Today I will be showing you how to make macarons like those sold at Laudreé. Laudreé is known to be the creator of the modern macaron. They have been selling the now-famous cookies since the late 19th century. This batch of macarons were featured in my “Laudurée VS. Pierre Hermé” post.
Laudreé’s macarons are, in reality, very similar to the macarons that I have been making in the past. The bakery employs a French Meringue technique and the main difference between my macaron and their macaron is the ratio in sugar, egg white, and almond flour.
When making this batch of macarons, I learned the importance of letting egg whites beat to a merengue using a lower speed (I used 6 on my kitchen aid) to create a more even and less gritty meringue.
Also, this macaron recipe asks to reserve an extra half whipped egg white which is added into the folded macaron batter to lighten up the overall batter.
Laudreé Macaron Citron
- 160g granulated sugar
- Zest of 1 lemon
- 2 tsp cornstarch
- 3 eggs
- 110ml lemon juice
- 235g softened butter
- 275g ground almond flour
- 250g icing sugar
- 61/2 egg whites
- 210g granulated sugar
- Yellow food coloring
Mix the sugar, lemon zest, cornstarch, eggs and lemon juice together in a saucepan and heat until it simmers.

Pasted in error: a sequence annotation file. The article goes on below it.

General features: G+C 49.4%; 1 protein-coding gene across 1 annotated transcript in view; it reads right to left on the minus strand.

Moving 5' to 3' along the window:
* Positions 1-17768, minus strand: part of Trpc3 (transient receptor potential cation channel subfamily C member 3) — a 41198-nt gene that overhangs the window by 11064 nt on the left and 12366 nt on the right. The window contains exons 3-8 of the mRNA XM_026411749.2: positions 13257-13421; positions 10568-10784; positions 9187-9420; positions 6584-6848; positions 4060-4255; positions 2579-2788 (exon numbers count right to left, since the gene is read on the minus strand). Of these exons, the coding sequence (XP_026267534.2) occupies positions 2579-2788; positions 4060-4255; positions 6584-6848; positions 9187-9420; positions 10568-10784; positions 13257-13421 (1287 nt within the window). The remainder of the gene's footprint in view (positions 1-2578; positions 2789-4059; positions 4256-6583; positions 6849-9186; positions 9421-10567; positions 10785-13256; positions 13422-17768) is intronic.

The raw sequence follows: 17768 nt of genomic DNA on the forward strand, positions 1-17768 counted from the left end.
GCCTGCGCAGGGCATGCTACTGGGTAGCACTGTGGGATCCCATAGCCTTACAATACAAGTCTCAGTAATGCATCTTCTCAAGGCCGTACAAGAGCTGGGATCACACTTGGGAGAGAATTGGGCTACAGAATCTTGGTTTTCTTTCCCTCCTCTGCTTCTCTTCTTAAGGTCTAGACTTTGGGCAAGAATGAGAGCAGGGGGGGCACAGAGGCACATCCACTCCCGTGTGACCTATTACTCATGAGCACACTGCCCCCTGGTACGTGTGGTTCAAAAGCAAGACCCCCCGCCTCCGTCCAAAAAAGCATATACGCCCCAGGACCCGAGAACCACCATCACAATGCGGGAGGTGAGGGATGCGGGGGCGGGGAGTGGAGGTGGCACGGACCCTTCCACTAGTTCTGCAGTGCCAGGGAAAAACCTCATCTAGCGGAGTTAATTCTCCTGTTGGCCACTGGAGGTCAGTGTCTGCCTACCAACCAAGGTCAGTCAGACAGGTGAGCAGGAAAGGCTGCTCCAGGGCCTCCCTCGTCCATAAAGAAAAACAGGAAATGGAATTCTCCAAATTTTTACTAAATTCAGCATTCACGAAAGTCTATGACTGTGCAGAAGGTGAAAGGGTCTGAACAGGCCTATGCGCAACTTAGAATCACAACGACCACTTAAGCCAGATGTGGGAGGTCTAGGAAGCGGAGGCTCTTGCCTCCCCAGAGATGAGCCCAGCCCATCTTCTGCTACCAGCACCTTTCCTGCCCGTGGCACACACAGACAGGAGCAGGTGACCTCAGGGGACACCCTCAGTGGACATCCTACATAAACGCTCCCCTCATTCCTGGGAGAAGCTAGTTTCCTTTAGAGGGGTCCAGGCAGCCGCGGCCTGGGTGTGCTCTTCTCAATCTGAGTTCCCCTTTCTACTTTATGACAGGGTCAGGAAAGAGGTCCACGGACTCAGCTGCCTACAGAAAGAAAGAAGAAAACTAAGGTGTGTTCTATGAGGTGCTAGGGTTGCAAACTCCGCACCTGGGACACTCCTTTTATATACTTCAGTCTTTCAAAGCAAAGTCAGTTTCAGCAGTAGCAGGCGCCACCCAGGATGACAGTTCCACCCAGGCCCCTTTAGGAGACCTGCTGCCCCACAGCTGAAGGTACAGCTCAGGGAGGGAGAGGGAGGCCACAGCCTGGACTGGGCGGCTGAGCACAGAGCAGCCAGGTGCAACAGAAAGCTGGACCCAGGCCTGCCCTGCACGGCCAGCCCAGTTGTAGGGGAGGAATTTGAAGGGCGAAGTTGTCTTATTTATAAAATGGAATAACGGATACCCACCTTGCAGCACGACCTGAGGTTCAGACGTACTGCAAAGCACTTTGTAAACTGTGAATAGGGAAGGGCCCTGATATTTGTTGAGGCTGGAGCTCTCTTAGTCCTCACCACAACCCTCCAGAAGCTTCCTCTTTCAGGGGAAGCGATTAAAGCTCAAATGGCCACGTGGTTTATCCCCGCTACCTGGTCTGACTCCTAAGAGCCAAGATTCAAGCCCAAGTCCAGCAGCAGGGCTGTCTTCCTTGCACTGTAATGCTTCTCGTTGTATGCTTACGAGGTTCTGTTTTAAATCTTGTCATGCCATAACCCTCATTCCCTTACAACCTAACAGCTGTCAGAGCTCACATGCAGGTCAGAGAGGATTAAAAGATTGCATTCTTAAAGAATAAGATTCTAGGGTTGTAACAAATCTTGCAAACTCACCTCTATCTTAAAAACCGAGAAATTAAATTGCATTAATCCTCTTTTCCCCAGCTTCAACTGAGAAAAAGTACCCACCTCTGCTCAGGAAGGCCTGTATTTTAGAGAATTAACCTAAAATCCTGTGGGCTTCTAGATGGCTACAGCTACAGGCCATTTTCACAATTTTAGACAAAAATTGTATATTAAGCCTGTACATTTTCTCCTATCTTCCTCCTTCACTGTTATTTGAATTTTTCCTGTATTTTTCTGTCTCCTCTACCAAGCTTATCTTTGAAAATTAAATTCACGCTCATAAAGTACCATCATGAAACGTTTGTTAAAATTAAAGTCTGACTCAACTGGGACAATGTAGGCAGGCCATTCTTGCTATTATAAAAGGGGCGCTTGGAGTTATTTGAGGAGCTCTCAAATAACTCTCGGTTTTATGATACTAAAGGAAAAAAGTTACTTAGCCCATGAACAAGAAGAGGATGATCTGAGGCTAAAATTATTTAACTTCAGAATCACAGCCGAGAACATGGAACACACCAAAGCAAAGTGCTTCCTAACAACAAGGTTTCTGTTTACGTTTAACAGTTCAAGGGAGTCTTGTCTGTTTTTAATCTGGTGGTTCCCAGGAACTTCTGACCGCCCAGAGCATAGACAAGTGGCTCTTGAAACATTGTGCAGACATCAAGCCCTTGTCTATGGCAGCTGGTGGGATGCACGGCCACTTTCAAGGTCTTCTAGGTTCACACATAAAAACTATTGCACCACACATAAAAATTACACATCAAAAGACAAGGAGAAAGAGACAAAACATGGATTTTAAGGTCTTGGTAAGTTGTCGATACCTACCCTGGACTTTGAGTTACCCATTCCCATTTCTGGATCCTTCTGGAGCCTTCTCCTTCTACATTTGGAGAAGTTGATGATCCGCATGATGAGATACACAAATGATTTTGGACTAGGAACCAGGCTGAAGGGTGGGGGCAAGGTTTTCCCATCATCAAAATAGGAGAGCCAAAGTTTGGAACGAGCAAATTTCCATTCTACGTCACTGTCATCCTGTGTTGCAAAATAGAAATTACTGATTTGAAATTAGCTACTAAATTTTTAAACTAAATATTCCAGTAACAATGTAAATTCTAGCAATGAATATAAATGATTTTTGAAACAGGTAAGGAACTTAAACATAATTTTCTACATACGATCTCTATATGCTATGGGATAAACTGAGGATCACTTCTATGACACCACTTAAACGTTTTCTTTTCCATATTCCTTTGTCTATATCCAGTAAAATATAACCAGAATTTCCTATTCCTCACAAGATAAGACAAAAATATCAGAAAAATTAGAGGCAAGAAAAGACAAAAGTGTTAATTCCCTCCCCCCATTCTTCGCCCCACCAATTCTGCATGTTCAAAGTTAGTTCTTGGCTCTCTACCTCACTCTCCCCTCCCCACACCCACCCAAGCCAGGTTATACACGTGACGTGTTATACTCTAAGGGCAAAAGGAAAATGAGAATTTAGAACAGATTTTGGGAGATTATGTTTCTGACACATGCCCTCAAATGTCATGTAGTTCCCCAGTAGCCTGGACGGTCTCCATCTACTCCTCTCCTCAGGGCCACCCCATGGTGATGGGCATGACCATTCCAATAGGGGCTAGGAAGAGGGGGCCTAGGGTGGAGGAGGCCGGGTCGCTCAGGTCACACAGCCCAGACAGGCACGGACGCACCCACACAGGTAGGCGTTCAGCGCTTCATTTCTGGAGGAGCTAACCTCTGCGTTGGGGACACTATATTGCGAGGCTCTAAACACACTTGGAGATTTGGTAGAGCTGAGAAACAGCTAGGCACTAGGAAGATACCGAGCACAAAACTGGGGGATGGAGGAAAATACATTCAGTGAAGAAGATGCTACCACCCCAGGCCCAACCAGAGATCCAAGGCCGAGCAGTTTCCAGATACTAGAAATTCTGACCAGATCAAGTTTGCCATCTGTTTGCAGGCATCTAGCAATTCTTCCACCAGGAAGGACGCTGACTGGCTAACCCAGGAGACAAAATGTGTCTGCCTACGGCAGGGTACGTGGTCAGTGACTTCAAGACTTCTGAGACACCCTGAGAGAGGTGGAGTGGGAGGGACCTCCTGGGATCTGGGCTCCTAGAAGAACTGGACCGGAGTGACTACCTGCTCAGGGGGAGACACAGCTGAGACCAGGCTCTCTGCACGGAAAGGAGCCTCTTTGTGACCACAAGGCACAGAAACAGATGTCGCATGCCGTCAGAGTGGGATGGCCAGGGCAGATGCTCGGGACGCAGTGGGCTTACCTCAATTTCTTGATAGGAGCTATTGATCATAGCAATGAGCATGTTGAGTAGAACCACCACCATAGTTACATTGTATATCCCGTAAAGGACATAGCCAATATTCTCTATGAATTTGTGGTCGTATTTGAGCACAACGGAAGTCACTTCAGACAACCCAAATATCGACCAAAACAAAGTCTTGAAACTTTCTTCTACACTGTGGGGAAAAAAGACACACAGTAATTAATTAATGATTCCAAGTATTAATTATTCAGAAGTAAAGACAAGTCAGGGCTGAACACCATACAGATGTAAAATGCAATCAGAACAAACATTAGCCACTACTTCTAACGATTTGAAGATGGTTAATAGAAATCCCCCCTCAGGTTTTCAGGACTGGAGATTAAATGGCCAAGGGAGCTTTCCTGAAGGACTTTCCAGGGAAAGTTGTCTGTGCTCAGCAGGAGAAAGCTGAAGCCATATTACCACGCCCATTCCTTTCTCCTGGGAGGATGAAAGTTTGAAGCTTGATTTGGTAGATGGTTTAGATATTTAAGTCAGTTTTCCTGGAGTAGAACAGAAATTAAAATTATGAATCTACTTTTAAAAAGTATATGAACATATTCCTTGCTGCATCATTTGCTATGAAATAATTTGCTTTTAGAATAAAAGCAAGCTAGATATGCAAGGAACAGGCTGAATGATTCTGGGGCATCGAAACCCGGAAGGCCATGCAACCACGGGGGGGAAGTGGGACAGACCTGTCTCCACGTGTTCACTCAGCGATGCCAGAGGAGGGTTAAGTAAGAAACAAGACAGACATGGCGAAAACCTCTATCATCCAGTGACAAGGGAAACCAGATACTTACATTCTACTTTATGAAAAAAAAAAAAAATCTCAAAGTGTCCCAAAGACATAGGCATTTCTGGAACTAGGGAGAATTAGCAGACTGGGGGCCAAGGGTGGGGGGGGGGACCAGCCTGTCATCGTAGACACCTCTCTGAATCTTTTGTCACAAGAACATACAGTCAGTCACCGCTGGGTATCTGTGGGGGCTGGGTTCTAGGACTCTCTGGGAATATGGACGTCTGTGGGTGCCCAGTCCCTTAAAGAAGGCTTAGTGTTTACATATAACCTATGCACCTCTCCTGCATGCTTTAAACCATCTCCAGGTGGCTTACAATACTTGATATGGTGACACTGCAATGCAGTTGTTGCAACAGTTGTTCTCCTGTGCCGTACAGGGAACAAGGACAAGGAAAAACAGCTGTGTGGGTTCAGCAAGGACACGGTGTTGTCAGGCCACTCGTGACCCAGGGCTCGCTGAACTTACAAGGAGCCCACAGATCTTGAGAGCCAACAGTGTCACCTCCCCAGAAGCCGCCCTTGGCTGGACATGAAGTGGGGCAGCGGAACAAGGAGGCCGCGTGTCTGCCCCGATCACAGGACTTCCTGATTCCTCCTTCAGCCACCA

Allow to cool for 10 minutes. Add the butter and blend.
Refrigerate for 12 hours in an airtight container.
Mix the almond flour and icing sugar in a food processor then sieve.
Whisk six egg whites until they foam then add a third of the granulated sugar and whisk until dissolved. Add another third, whisk then add the remaining sugar and whisk for one more minute. Fold the sifted almond flour and icing sugar into the egg whites. Add the food colouring. Beat 1/2 egg white and add to the mixture.
On a baking tray lined with parchment, pipe small rounds (3-4cm) of the mixture. Preheat the oven to 150°C, then bake for 12-15 minutes.
Remove baking tray from the oven and pour a tiny amount of water in between the tray and the parchment paper, so the macaroons peel off easily.
When cool, place half the macaroon shells upside down on a plate. Pipe a coin of lemon cream onto the macaroon shells using a piping bag and top each with the remaining shells. Age macarons in the fridge for 24 hours before serving.